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Trichoptera (caddis fly). Picture: Malin Larsson

Artificial light is an important and necessary part of our urban environment, but has become a threat to biodiversity. As it can have substantial direct and indirect effects on populations of all kinds of organisms, we need to know how it affects different species. Light attraction in organisms such as bats and moths has been well studied, but other organisms have been largely neglected, such as Trichoptera. Trichoptera is one of the most abundant insects in freshwater systems and performs important ecosystem services. To increase the knowledge of this vital insect order, seasonal data from three different locations in Sweden was compiled and examined through meta- and regression analyses comparing catches in light traps and passive traps. The results indicated that artificial light would affect Trichoptera populations and this should be considered when erecting light sources near waterways. Unlike moths, female Trichoptera were more attracted to light than males. However, it did not seem that longer nights lead to larger light catches, as has been suggested in the past.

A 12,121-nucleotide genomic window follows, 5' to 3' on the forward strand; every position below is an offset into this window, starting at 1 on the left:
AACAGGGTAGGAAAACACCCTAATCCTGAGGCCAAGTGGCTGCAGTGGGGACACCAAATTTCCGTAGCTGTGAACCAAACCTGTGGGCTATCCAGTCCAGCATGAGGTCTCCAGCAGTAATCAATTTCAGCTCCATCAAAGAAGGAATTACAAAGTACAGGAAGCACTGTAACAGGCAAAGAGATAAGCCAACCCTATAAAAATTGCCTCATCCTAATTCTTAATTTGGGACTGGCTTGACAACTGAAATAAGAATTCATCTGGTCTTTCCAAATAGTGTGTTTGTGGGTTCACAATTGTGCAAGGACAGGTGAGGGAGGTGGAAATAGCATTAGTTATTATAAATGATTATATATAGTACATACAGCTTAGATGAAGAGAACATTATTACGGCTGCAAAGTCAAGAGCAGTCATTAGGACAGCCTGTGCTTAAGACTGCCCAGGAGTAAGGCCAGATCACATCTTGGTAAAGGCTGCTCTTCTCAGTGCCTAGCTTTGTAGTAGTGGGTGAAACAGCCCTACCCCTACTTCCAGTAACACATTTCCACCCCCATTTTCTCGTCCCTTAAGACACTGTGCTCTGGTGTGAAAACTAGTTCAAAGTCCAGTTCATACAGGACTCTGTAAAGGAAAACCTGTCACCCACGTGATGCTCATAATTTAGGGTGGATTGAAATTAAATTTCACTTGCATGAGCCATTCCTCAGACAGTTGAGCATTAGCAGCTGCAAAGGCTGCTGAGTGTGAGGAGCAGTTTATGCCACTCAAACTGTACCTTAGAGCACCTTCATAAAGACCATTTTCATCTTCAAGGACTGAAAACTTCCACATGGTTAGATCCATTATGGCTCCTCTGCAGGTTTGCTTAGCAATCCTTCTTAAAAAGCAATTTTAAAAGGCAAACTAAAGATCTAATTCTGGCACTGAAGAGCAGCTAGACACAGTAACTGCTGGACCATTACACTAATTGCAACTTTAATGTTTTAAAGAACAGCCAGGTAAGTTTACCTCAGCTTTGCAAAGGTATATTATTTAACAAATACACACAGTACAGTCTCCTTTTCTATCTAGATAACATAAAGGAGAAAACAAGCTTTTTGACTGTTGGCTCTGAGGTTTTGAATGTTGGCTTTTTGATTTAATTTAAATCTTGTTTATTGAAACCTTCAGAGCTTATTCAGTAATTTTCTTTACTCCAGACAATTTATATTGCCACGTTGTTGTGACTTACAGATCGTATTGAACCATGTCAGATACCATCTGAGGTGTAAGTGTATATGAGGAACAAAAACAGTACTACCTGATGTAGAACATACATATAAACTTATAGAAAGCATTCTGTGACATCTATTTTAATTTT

Responsible for this page: Agneta Johansson
Last updated: 05/03/17